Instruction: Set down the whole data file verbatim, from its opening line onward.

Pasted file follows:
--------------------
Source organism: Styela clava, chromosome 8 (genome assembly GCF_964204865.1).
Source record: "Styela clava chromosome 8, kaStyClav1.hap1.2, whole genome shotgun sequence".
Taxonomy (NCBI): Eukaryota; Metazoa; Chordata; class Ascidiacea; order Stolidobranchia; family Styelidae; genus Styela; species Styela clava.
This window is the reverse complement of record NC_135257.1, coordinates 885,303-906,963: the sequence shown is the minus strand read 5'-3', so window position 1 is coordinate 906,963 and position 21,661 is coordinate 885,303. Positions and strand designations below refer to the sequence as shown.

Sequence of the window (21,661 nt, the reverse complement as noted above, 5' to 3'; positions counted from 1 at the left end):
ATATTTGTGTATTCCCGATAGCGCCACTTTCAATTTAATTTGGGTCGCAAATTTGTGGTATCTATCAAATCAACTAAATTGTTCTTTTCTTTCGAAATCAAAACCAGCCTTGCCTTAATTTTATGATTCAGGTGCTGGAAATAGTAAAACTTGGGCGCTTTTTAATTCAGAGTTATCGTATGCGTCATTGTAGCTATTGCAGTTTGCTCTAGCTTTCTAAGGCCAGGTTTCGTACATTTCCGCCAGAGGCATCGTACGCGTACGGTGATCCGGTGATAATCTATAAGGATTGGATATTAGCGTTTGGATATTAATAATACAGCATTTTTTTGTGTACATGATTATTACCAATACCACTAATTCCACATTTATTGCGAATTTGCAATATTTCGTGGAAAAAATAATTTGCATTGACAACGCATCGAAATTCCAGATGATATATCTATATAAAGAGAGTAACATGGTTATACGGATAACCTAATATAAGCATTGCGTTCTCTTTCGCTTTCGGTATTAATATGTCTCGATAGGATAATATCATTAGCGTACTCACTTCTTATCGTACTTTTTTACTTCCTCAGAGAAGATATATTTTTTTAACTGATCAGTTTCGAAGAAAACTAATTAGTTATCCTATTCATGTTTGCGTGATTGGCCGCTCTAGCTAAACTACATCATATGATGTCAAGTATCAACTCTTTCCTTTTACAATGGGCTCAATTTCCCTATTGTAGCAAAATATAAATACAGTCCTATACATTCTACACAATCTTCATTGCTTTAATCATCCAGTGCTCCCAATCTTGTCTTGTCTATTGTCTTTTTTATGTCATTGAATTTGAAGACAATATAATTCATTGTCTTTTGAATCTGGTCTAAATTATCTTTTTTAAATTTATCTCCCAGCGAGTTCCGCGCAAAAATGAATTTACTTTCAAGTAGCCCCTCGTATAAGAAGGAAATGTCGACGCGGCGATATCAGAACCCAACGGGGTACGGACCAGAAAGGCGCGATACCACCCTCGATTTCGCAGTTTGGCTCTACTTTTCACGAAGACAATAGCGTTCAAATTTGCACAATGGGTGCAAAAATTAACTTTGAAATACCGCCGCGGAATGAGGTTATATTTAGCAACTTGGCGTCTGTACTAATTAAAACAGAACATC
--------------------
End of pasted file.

Source organism: Styela clava, chromosome 8 (genome assembly GCF_964204865.1).
Source record: "Styela clava chromosome 8, kaStyClav1.hap1.2, whole genome shotgun sequence".
Taxonomy (NCBI): Eukaryota; Metazoa; Chordata; class Ascidiacea; order Stolidobranchia; family Styelidae; genus Styela; species Styela clava.
This window is the reverse complement of record NC_135257.1, coordinates 885,303-906,963: the sequence shown is the minus strand read 5'-3', so window position 1 is coordinate 906,963 and position 21,661 is coordinate 885,303. Positions and strand designations below refer to the sequence as shown.

Sequence of the window (21,661 nt, the reverse complement as noted above, 5' to 3'; positions counted from 1 at the left end):
ATATTTGTGTATTCCCGATAGCGCCACTTTCAATTTAATTTGGGTCGCAAATTTGTGGTATCTATCAAATCAACTAAATTGTTCTTTTCTTTCGAAATCAAAACCAGCCTTGCCTTAATTTTATGATTCAGGTGCTGGAAATAGTAAAACTTGGGCGCTTTTTAATTCAGAGTTATCGTATGCGTCATTGTAGCTATTGCAGTTTGCTCTAGCTTTCTAAGGCCAGGTTTCGTACATTTCCGCCAGAGGCATCGTACGCGTACGGTGATCCGGTGATAATCTATAAGGATTGGATATTAGCGTTTGGATATTAATAATACAGCATTTTTTTGTGTACATGATTATTACCAATACCACTAATTCCACATTTATTGCGAATTTGCAATATTTCGTGGAAAAAATAATTTGCATTGACAACGCATCGAAATTCCAGATGATATATCTATATAAAGAGAGTAACATGGTTATACGGATAACCTAATATAAGCATTGCGTTCTCTTTCGCTTTCGGTATTAATATGTCTCGATAGGATAATATCATTAGCGTACTCACTTCTTATCGTACTTTTTTACTTCCTCAGAGAAGATATATTTTTTTAACTGATCAGTTTCGAAGAAAACTAATTAGTTATCCTATTCATGTTTGCGTGATTGGCCGCTCTAGCTAAACTACATCATATGATGTCAAGTATCAACTCTTTCCTTTTACAATGGGCTCAATTTCCCTATTGTAGCAAAATATAAATACAGTCCTATACATTCTACACAATCTTCATTGCTTTAATCATCCAGTGCTCCCAATCTTGTCTTGTCTATTGTCTTTTTTATGTCATTGAATTTGAAGACAATATAATTCATTGTCTTTTGAATCTGGTCTAAATTATCTTTTTTAAATTTATCTCCCAGCGAGTTCCGCGCAAAAATGAATTTACTTTCAAGTAGCCCCTCGTATAAGAAGGAAATGTCGACGCGGCGATATCAGAACCCAACGGGGTACGGACCAGAAAGGCGCGATACCACCCTCGATTTCGCAGTTTGGCTCTACTTTTCACGAAGACAATAGCGTTCAAATTTGCACAATGGGTGCAAAAATTAACTTTGAAATACCGCCGCGGAATGAGGTTATATTTAGCAACTTGGCGTCTGTACTAATTAAAACAGAACATC